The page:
Welcome to Light On Light Through, Episode 326, in which I review the ninth episode of The Man Who Fell to Earth  on Showtime.

Written blog post review of this episode of The Man Who Fell to Earth

podcast reviews of The Man Who Fell to Earth  1.1 ... 1.2... 1.3... 1.5-1.6... 1.7... 1.8


Check out this episode!

Wednesday, June 29, 2022

Podcast Review of Obi-Wan Kenobi


Welcome to Light On Light Through, Episode 325, in which I review Obi-Wan Kenobi on Disney.

Blogpost written review of this series.


Check out this episode!

Tuesday, June 28, 2022

Obi-Wan Kenobi: The Medium is the Message



Checking in with a review of the six-episode season of Obi-Wan Kenobi on Disney, which I thought was just superb.  In fact, I liked it better than any of the Star Wars movies released since the prequel trilogy, 1999-2005 -- which I liked almost as much as the original trilogy, which I flat-out loved.

Ewan McGregor back in the title role, and the super fine job he did with that, is only part of the reason.  There was excellent acting and star power in the 2015-2019 releases movies, too.  And though I really enjoyed hearing James Earl Jones as Darth, and seeing Hayden Christensen as Anakin, Liam Neeson as Qui-Gon, and Jimmy Smits as Bail Organa, that wasn't the deepest reason I really enjoyed Obi-Wan Kenobi, either.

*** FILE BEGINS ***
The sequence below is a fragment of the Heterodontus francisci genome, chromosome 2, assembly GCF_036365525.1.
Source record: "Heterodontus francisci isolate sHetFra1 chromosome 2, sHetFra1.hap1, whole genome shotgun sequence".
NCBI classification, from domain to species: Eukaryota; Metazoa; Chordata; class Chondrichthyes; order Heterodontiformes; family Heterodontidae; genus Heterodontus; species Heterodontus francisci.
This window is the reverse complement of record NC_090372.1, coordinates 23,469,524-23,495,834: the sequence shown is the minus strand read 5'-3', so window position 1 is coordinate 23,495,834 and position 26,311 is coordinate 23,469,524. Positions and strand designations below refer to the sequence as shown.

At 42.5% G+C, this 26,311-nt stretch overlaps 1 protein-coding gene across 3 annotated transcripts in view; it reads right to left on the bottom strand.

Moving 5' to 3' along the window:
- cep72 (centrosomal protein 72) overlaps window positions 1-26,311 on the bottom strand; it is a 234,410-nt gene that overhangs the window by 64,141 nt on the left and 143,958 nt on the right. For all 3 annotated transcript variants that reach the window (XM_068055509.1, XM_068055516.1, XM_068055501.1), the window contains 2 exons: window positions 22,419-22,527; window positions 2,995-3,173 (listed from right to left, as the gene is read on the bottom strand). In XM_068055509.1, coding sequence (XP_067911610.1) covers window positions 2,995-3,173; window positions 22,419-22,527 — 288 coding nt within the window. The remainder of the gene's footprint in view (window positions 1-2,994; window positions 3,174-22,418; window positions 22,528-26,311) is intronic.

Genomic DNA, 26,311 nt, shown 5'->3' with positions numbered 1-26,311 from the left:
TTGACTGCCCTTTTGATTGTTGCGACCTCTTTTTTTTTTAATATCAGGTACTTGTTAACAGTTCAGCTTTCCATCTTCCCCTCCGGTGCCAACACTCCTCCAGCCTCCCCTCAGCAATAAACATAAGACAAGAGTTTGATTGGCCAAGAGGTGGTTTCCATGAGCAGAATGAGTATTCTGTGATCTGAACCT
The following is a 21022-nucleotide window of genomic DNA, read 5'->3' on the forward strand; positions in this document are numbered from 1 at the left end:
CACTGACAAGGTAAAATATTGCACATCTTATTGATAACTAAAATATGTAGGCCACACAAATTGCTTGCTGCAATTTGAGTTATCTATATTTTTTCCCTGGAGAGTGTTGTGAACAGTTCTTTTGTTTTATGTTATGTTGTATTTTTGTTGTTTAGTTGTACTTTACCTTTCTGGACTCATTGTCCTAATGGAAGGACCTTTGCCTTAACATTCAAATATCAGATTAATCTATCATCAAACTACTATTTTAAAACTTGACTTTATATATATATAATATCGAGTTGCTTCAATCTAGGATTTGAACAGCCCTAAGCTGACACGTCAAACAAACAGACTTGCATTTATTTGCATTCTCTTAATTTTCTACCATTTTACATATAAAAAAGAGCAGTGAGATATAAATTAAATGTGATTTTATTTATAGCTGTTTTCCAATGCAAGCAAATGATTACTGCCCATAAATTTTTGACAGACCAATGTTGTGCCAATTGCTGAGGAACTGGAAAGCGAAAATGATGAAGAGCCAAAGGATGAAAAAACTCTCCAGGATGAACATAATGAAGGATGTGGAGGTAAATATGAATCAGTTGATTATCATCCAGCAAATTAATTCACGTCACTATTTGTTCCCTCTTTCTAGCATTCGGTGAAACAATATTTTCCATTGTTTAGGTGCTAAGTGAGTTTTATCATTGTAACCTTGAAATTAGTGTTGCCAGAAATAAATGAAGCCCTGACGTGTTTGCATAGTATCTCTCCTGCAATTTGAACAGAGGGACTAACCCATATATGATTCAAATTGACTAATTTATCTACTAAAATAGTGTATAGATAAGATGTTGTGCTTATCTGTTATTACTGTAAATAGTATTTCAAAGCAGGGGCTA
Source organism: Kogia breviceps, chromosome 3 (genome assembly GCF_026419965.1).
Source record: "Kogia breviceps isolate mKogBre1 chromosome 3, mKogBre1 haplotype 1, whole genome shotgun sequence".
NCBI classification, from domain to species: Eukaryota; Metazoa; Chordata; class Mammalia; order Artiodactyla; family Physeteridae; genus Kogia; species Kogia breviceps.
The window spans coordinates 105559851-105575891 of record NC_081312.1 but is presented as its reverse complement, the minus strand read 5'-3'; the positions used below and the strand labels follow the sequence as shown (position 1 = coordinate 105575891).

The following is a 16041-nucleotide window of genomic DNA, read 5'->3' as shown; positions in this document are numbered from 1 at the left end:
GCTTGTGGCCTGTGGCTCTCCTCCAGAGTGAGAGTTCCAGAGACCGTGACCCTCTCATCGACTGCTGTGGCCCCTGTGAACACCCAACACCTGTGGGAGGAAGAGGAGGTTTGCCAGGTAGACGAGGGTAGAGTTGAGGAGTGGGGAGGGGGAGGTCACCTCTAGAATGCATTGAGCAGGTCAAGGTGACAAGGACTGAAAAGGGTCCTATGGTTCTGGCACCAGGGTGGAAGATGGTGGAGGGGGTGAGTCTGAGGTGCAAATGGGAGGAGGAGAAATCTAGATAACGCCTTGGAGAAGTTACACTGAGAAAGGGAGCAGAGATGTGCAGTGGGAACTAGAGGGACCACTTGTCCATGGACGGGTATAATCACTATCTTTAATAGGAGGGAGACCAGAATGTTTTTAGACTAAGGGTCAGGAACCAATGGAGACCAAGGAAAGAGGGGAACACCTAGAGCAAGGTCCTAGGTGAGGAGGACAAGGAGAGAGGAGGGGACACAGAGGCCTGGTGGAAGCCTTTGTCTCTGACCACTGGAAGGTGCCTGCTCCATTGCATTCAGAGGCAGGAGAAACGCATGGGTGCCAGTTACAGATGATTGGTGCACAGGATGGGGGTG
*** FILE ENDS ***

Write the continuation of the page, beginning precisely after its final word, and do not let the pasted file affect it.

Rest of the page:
I think it's that for a story of this scope and importance, a six-episode series is a much better conveyor than a single movie.  It's pretty much common knowledge that Obi-Wan Kenobi was originally planned as a movie, too, but the poor box office of The Rise of Skywalker in 2019 got the producers thinking that maybe a TV series would work better.  Likely COVID's depression of theatrical attendance played a role as well.

Whatever the reason, I binged Obi-Wan Kenobi in two evenings, which would have been one if I hadn't started watching it so late.  To get back to the acting, in addition to the big names who lived up to their big names, I very much liked Vivien Lyra Blair as young Leia, Indira Varma (close already to being a big name) as Tala, and Moses Ingram as Third Sister aka Reva.

[Spoiler ahead ... ]

The only question I have, and maybe I missed something, is why exactly did Obi-Wan not kill Darth when he finally got the better of his once-student?  Especially since that happened right after Darth informed Obi-Wan that Darth was no longer Anakin, and in fact had killed him?